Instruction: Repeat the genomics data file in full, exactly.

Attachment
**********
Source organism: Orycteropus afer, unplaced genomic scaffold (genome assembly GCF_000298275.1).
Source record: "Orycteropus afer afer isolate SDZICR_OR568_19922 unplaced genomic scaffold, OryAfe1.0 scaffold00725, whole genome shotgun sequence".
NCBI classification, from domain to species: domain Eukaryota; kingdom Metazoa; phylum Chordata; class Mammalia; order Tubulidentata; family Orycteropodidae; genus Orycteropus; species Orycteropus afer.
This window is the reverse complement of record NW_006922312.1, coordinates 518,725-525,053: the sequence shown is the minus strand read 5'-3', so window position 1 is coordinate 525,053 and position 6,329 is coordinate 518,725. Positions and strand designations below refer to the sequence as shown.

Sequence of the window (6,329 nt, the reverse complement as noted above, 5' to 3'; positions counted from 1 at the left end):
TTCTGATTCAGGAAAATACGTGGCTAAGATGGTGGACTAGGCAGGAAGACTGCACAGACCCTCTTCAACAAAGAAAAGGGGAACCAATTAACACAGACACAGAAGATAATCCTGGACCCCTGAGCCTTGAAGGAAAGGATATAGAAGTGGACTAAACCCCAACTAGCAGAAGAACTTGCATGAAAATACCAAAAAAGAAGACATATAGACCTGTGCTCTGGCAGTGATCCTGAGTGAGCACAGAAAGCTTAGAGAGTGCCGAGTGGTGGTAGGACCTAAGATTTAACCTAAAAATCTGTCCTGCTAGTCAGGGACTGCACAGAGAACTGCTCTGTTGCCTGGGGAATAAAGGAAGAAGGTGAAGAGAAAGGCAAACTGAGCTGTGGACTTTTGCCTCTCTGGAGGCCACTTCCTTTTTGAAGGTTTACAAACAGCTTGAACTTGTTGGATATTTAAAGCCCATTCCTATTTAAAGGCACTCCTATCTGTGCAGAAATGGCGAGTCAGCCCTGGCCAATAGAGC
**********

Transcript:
Source organism: Orycteropus afer, unplaced genomic scaffold (genome assembly GCF_000298275.1).
Source record: "Orycteropus afer afer isolate SDZICR_OR568_19922 unplaced genomic scaffold, OryAfe1.0 scaffold00725, whole genome shotgun sequence".
NCBI classification, from domain to species: domain Eukaryota; kingdom Metazoa; phylum Chordata; class Mammalia; order Tubulidentata; family Orycteropodidae; genus Orycteropus; species Orycteropus afer.
This window is the reverse complement of record NW_006922312.1, coordinates 518,725-525,053: the sequence shown is the minus strand read 5'-3', so window position 1 is coordinate 525,053 and position 6,329 is coordinate 518,725. Positions and strand designations below refer to the sequence as shown.

Sequence of the window (6,329 nt, the reverse complement as noted above, 5' to 3'; positions counted from 1 at the left end):
TTCTGATTCAGGAAAATACGTGGCTAAGATGGTGGACTAGGCAGGAAGACTGCACAGACCCTCTTCAACAAAGAAAAGGGGAACCAATTAACACAGACACAGAAGATAATCCTGGACCCCTGAGCCTTGAAGGAAAGGATATAGAAGTGGACTAAACCCCAACTAGCAGAAGAACTTGCATGAAAATACCAAAAAAGAAGACATATAGACCTGTGCTCTGGCAGTGATCCTGAGTGAGCACAGAAAGCTTAGAGAGTGCCGAGTGGTGGTAGGACCTAAGATTTAACCTAAAAATCTGTCCTGCTAGTCAGGGACTGCACAGAGAACTGCTCTGTTGCCTGGGGAATAAAGGAAGAAGGTGAAGAGAAAGGCAAACTGAGCTGTGGACTTTTGCCTCTCTGGAGGCCACTTCCTTTTTGAAGGTTTACAAACAGCTTGAACTTGTTGGATATTTAAAGCCCATTCCTATTTAAAGGCACTCCTATCTGTGCAGAAATGGCGAGTCAGCCCTGGCCAATAGAGC